Please click each section heading for the full text of that section. Footnotes link to the bottom of this page.
1. Social bonds (connections within a community defined by, for example, ethnic, national or religious identity); 2. Social bridges (with members of other communities); and 3. Social links (with institutions, including local and central government services).Ager & Strang, 2004, Indicators of Integration (PDF)
Social Attitudes Survey
The National Centre for Social Research (NatCen) carries out annual social attitude surveys across Scotland, with a sample of around 1500 people per question. While it is not possible to divide responses by region, there are some interesting points to note, covering Scotland as a whole. The most recent survey relevant to Social Connections was in 2015: 
A2.1 “People from outside Britain who come to live in Scotland make the country a better place.” Since 2006, there has been a slight increase in the number of respondents who agree with this statement, and slight decrease in the number who disagree.
A2.3 “Scotland would begin to lose its identity if more people from Eastern Europe came to live in Scotland.” 38% of respondents agreed; 41% disagreed.
A2.4 “Scotland would begin to lose its identity if more black and Asian people came to live in Scotland.” 34% agreed; 33% disagreed.
A3.1 Feelings if a close relative married or formed a long term-relationship with someone who was: Muslim: 49% happy; 20% unhappy. Black/Asian: 62% happy; 5% unhappy. Gypsy/Traveller 37% happy; 32% unhappy.
“Have equal opportunities for Black and Asian people gone too far or not far enough?” 16% of respondents believed it had gone too far; 32% believed that it had not gone far enough. Younger people and people with higher qualifications tended to answer the latter, while older people and those with lower qualifications were more inclined to answer the former.
Key Missing Data
Much of the data that would help assess social bridges, bonds and links is simply not available. Data on the ethnicity of members does not appear to be collected by trade unions, political parties, voluntary organisations, etc. Local authorities do not consistently collect ethnicity data on councillors, council employees or service users. According to a Scotland-wide survey, the average councillor is a ‘white’ Scottish man, married, aged 50-59, “who is a well-educated homeowner from a managerial or professional occupation.” These results were similar to previous studies. The most recent Aberdeen City Voice survey does not include any information about ethnicity or nationality. 
Qualitative Data from Relevant Local Research
Community members who attended the online roundtable event discussed how a sense of belonging was taken away during and after the Brexit campaign. They described how people in their communities stopped using their home languages outside, to prevent being targeted as ‘those migrants,’ which had a negative effect on their sense of belonging and feeling welcome.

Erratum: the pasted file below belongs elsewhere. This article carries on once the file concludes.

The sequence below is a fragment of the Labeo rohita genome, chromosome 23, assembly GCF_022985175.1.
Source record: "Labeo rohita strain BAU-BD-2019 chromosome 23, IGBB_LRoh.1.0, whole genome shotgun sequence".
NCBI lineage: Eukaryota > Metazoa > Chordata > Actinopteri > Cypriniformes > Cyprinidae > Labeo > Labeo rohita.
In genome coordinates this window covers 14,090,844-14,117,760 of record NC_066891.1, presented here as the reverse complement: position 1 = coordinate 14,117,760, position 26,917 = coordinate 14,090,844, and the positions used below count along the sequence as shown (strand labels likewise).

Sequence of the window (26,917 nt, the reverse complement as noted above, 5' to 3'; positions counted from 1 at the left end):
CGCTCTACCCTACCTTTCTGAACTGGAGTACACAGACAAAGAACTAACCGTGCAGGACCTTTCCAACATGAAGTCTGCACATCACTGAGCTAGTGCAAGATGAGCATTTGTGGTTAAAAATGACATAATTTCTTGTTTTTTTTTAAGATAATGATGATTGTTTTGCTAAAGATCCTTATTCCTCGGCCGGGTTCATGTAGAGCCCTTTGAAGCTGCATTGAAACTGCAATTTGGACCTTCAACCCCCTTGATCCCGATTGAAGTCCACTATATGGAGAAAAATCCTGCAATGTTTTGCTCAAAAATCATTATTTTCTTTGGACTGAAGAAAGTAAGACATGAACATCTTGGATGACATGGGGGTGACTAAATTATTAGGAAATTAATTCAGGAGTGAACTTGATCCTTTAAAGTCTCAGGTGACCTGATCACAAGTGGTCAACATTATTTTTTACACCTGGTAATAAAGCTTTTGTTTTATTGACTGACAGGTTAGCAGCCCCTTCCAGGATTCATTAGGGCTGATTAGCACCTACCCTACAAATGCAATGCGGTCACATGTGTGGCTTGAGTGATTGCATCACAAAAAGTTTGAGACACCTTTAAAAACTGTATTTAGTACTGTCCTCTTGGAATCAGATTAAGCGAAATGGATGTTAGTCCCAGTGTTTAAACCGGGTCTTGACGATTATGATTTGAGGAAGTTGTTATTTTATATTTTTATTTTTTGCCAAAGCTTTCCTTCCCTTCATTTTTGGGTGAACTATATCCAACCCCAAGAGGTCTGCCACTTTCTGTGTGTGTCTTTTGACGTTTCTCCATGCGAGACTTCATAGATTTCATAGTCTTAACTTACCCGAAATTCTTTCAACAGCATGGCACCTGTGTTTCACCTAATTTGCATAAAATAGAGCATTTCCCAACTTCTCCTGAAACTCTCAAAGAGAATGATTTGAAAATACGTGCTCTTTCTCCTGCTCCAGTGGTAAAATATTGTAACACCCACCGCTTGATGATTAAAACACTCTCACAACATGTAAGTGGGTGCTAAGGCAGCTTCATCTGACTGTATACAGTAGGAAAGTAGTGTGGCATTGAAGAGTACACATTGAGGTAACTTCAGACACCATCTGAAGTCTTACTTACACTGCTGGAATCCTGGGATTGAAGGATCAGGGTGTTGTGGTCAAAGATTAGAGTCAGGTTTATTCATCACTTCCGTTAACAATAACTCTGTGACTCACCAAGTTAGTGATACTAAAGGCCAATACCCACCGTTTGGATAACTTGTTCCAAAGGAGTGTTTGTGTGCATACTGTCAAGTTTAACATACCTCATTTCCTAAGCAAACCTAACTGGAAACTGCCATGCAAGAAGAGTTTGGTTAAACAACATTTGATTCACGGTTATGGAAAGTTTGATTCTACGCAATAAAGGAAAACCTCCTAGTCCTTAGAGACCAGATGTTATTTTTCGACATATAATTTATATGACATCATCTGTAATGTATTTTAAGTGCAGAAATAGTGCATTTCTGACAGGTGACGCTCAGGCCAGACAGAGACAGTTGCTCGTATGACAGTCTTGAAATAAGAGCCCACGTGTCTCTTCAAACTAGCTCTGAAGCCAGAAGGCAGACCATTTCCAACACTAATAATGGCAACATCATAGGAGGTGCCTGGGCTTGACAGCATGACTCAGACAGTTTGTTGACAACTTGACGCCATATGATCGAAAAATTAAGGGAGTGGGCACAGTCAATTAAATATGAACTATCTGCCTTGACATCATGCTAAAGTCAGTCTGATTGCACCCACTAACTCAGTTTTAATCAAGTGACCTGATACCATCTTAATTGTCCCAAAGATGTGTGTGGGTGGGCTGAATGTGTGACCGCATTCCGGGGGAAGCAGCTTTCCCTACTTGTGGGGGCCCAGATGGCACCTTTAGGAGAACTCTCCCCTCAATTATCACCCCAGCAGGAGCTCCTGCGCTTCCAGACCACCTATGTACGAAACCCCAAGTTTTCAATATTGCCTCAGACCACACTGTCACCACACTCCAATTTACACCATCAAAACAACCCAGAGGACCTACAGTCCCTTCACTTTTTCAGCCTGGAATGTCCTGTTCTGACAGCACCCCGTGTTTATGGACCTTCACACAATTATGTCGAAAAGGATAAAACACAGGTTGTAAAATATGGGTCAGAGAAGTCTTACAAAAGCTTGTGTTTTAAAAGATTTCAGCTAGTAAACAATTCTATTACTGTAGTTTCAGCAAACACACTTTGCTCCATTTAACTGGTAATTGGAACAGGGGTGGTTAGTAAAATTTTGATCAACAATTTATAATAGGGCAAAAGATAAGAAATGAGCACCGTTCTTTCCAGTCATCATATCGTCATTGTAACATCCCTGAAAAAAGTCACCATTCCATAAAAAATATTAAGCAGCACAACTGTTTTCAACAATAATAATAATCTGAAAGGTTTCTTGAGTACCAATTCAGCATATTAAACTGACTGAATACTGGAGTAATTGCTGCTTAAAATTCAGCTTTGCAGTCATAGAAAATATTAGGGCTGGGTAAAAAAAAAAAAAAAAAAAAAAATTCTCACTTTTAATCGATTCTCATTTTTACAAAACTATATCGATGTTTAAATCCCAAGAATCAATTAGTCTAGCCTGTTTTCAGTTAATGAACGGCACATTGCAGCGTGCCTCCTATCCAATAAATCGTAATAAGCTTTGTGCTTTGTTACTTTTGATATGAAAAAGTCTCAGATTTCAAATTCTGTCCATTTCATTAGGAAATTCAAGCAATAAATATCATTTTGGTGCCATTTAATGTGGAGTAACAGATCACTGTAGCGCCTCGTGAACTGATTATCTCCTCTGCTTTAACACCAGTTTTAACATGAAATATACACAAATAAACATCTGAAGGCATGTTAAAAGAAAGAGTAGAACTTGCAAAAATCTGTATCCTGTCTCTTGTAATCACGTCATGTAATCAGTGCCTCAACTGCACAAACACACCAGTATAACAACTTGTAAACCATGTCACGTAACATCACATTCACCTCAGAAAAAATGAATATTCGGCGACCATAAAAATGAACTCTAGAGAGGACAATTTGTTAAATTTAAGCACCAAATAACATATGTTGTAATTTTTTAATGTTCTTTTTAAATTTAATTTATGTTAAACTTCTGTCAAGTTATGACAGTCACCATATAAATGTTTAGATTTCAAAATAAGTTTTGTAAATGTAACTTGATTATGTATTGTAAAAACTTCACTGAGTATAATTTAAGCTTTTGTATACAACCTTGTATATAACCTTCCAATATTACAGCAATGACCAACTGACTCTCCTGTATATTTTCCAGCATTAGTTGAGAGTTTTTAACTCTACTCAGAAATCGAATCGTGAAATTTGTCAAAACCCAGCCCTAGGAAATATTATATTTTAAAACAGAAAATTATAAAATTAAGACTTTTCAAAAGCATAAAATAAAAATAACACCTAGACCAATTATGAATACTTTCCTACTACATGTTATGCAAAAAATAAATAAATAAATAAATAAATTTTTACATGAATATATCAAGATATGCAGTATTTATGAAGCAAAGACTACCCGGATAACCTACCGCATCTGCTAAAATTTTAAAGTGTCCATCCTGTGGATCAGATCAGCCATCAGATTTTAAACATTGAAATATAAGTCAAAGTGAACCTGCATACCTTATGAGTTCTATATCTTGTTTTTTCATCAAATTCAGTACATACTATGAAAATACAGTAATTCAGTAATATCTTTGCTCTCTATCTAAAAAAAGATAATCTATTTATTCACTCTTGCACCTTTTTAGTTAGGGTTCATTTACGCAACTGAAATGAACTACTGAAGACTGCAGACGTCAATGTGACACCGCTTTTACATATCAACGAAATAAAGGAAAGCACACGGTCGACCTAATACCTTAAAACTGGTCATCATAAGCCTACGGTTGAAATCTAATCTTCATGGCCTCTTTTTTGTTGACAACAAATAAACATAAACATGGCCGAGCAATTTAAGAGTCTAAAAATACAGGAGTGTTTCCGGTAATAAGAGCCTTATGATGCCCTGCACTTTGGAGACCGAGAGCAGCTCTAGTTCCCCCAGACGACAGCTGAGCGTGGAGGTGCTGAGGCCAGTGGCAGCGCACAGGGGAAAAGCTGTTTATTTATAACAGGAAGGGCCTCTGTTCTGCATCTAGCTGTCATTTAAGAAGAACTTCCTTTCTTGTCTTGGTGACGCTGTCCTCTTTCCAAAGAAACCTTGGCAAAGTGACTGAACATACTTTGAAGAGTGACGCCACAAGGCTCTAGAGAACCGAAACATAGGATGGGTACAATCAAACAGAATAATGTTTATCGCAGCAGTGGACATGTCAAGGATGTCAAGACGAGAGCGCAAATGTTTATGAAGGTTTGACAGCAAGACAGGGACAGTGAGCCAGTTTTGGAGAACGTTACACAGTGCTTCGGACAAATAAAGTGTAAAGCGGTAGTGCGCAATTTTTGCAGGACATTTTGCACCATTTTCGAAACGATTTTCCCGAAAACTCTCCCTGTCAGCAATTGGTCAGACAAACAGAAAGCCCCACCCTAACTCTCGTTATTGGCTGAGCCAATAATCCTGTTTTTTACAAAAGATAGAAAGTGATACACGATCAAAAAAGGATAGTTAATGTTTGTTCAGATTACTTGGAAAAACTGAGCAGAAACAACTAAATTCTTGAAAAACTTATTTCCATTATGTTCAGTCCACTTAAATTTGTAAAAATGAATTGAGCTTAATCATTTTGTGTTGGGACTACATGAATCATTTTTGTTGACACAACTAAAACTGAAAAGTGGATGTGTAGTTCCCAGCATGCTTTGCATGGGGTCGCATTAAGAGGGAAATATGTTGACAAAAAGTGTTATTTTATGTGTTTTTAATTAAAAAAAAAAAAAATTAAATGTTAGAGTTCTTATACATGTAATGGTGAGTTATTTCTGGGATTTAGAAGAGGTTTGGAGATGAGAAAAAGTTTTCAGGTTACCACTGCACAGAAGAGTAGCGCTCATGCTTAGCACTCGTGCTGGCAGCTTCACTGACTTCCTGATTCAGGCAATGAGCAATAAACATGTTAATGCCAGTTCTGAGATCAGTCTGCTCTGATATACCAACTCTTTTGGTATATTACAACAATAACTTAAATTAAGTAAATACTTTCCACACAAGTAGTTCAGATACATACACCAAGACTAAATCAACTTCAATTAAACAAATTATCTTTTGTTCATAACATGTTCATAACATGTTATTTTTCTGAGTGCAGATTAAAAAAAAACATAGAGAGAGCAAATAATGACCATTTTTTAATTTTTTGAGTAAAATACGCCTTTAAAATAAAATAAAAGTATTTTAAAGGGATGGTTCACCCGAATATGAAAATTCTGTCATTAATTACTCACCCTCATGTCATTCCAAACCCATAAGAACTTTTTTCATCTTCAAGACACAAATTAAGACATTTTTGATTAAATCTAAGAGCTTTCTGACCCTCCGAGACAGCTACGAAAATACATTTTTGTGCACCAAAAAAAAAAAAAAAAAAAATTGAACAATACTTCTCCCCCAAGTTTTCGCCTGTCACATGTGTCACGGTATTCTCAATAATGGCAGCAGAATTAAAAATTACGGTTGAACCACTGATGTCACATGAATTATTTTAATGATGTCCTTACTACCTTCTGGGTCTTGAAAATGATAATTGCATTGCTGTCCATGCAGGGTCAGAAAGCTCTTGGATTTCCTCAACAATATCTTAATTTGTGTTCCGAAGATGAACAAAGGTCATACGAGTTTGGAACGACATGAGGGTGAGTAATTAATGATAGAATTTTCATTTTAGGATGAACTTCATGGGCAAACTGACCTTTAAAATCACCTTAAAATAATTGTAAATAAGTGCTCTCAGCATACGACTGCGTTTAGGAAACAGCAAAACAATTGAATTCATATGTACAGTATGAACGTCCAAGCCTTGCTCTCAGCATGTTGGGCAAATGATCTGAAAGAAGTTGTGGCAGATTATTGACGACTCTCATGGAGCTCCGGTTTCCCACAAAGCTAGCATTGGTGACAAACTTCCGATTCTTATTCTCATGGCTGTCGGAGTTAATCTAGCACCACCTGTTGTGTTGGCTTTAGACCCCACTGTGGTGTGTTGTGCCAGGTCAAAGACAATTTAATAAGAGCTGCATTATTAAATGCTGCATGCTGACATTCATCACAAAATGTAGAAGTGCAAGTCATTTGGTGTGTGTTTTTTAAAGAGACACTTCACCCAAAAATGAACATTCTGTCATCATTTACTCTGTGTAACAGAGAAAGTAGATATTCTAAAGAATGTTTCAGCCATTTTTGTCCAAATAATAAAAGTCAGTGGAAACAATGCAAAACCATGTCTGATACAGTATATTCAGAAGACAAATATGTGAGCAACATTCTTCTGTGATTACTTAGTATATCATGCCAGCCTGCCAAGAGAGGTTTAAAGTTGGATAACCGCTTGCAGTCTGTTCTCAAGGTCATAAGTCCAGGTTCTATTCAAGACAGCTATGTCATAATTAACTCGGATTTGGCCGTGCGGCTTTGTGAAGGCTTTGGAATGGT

GREC: Aberdeen Equality Outcomes Survey & Focus Groups (2020)
In a survey conducted during August and September 2020, more than two-thirds of ethnic minority participants felt that Aberdeen was welcoming, and more than half felt included in their local communities. Figures were similar for Scottish/British participants.
Around a quarter of all participants felt they had been excluded from cultural activities because of protected characteristics, and they were generally part of ethnic minority groups, including half of participants from African, Caribbean or Black backgrounds. The negative experiences they described in comments mentioned racism and being concerned due to previous attacks. A few participants were also targeted by racist comments at sports facilities, but around half of ethnic minority participants enjoyed exercising at a gym, sports centre or swimming pool.
Feedback from the focus groups highlighted that places of worship are key places to socialise for the African community, so their closure due to the Covid-19 pandemic disproportionally impacted this community’s sense of connectedness. Members of the Muslim community also discussed the impacts of the mosques being closed, but they spoke positively about the supportive nature of their local communities during the Covid-19 pandemic.
In broader terms, African participants identified a problem in the lack of representatives from their community in senior positions, both in the public and private sector, and during the development of new strategies and plans. European minority ethnic communities had mixed responses about feeling safe and welcomed in Aberdeen, with participants discussing positive experiences, but also challenges to access some services. To overcome these issues, participants suggested an increased focus on bringing people of different communities and cultures together, and an increased understanding of diversity to promote positive community relations.
Elphinstone Institute: Home-Hame-Дом-Dom Project (2019-2020) 
Home-Hame-Дом-Dom was a creative learning project, bringing people from different backgrounds together to build a sense of community and belonging in the North East. The project aimed to facilitate deeper engagement of Eastern European migrant communities and encourage meaningful integration with the indigenous populations, as social isolation and loneliness were identified as a considerable issue for parents and older migrants.
The evaluation report describes how activities and events, such as photography, sewing, and dance, helped participants from diverse cultural backgrounds increase their sense of connectedness and integration. In a follow-up survey both migrant and Scottish participants reported positive outcomes, including meeting new people, making new friends and professional contacts, learning new skills or developing existing ones, learning something new about other cultures, and improving language skills and confidence.